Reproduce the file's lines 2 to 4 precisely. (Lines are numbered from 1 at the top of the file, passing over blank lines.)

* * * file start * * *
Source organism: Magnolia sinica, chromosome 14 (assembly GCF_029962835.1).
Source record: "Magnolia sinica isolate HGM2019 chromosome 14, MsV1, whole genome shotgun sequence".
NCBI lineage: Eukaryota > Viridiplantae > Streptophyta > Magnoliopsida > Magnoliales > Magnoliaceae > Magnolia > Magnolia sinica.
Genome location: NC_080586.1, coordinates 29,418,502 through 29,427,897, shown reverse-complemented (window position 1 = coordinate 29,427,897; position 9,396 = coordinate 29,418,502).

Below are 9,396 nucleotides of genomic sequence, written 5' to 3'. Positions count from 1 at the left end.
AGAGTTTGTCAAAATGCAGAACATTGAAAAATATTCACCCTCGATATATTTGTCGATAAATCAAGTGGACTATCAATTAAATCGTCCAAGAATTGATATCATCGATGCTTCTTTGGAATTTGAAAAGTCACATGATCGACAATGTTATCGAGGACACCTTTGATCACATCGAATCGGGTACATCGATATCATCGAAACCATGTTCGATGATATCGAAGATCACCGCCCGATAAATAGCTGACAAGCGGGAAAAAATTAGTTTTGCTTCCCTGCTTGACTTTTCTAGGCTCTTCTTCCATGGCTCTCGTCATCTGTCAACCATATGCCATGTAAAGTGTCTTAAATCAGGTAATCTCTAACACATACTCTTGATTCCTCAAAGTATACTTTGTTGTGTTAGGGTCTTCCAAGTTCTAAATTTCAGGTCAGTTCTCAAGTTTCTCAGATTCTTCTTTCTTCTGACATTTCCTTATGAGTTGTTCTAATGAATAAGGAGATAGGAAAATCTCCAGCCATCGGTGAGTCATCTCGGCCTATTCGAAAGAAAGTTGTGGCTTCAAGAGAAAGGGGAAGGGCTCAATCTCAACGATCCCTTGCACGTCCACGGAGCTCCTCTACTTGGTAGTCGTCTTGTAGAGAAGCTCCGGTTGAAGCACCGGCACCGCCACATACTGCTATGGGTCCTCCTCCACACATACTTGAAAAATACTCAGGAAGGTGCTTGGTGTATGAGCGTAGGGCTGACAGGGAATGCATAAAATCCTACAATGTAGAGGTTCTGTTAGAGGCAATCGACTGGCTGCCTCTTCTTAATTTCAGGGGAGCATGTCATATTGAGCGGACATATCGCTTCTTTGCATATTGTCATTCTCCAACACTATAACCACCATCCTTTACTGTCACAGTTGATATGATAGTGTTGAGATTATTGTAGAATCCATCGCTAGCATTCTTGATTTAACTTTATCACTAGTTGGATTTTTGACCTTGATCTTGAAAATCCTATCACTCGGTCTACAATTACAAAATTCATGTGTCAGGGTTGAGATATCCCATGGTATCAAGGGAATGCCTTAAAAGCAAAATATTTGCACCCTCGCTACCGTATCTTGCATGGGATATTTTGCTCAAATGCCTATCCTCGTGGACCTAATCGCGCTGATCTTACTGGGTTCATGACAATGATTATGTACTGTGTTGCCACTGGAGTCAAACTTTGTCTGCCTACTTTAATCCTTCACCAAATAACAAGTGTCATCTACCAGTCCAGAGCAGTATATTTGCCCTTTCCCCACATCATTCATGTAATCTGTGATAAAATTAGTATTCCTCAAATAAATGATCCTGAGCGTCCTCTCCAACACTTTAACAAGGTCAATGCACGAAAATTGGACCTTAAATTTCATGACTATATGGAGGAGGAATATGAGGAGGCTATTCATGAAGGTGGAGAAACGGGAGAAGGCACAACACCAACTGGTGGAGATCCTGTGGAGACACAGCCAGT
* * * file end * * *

Source record: "Magnolia sinica isolate HGM2019 chromosome 14, MsV1, whole genome shotgun sequence".
NCBI lineage: Eukaryota > Viridiplantae > Streptophyta > Magnoliopsida > Magnoliales > Magnoliaceae > Magnolia > Magnolia sinica.
Genome location: NC_080586.1, coordinates 29,418,502 through 29,427,897, shown reverse-complemented (window position 1 = coordinate 29,427,897; position 9,396 = coordinate 29,418,502).